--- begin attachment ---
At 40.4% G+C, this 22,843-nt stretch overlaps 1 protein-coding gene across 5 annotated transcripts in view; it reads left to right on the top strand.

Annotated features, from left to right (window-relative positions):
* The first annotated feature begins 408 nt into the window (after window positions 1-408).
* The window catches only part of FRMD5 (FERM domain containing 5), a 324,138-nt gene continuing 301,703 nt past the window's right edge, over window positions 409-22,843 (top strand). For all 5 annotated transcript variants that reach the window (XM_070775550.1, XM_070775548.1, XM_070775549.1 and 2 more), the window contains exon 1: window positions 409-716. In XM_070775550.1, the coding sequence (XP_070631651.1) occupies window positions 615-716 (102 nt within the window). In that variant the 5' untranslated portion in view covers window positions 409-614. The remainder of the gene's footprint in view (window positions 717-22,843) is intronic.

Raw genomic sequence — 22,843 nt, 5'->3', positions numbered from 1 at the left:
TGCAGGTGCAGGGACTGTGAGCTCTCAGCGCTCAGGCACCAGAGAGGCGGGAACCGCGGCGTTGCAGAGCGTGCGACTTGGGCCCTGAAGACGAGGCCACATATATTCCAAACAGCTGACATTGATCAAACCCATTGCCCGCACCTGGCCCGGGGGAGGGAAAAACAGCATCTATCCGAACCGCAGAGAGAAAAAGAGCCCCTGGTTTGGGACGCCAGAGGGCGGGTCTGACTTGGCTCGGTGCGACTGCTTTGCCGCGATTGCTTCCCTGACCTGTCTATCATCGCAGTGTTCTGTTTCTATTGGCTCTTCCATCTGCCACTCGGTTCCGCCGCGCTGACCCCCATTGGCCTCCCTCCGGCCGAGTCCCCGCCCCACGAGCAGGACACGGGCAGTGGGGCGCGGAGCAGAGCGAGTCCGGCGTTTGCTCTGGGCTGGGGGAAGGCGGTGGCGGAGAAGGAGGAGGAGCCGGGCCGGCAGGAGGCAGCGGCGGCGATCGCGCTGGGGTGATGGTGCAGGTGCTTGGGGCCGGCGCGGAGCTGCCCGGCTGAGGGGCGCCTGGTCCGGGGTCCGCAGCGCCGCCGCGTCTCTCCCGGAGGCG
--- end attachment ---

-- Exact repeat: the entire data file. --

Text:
At 40.4% G+C, this 22,843-nt stretch overlaps 1 protein-coding gene across 5 annotated transcripts in view; it reads left to right on the top strand.

Annotated features, from left to right (window-relative positions):
* The first annotated feature begins 408 nt into the window (after window positions 1-408).
* The window catches only part of FRMD5 (FERM domain containing 5), a 324,138-nt gene continuing 301,703 nt past the window's right edge, over window positions 409-22,843 (top strand). For all 5 annotated transcript variants that reach the window (XM_070775550.1, XM_070775548.1, XM_070775549.1 and 2 more), the window contains exon 1: window positions 409-716. In XM_070775550.1, the coding sequence (XP_070631651.1) occupies window positions 615-716 (102 nt within the window). In that variant the 5' untranslated portion in view covers window positions 409-614. The remainder of the gene's footprint in view (window positions 717-22,843) is intronic.

Raw genomic sequence — 22,843 nt, 5'->3', positions numbered from 1 at the left:
TGCAGGTGCAGGGACTGTGAGCTCTCAGCGCTCAGGCACCAGAGAGGCGGGAACCGCGGCGTTGCAGAGCGTGCGACTTGGGCCCTGAAGACGAGGCCACATATATTCCAAACAGCTGACATTGATCAAACCCATTGCCCGCACCTGGCCCGGGGGAGGGAAAAACAGCATCTATCCGAACCGCAGAGAGAAAAAGAGCCCCTGGTTTGGGACGCCAGAGGGCGGGTCTGACTTGGCTCGGTGCGACTGCTTTGCCGCGATTGCTTCCCTGACCTGTCTATCATCGCAGTGTTCTGTTTCTATTGGCTCTTCCATCTGCCACTCGGTTCCGCCGCGCTGACCCCCATTGGCCTCCCTCCGGCCGAGTCCCCGCCCCACGAGCAGGACACGGGCAGTGGGGCGCGGAGCAGAGCGAGTCCGGCGTTTGCTCTGGGCTGGGGGAAGGCGGTGGCGGAGAAGGAGGAGGAGCCGGGCCGGCAGGAGGCAGCGGCGGCGATCGCGCTGGGGTGATGGTGCAGGTGCTTGGGGCCGGCGCGGAGCTGCCCGGCTGAGGGGCGCCTGGTCCGGGGTCCGCAGCGCCGCCGCGTCTCTCCCGGAGGCG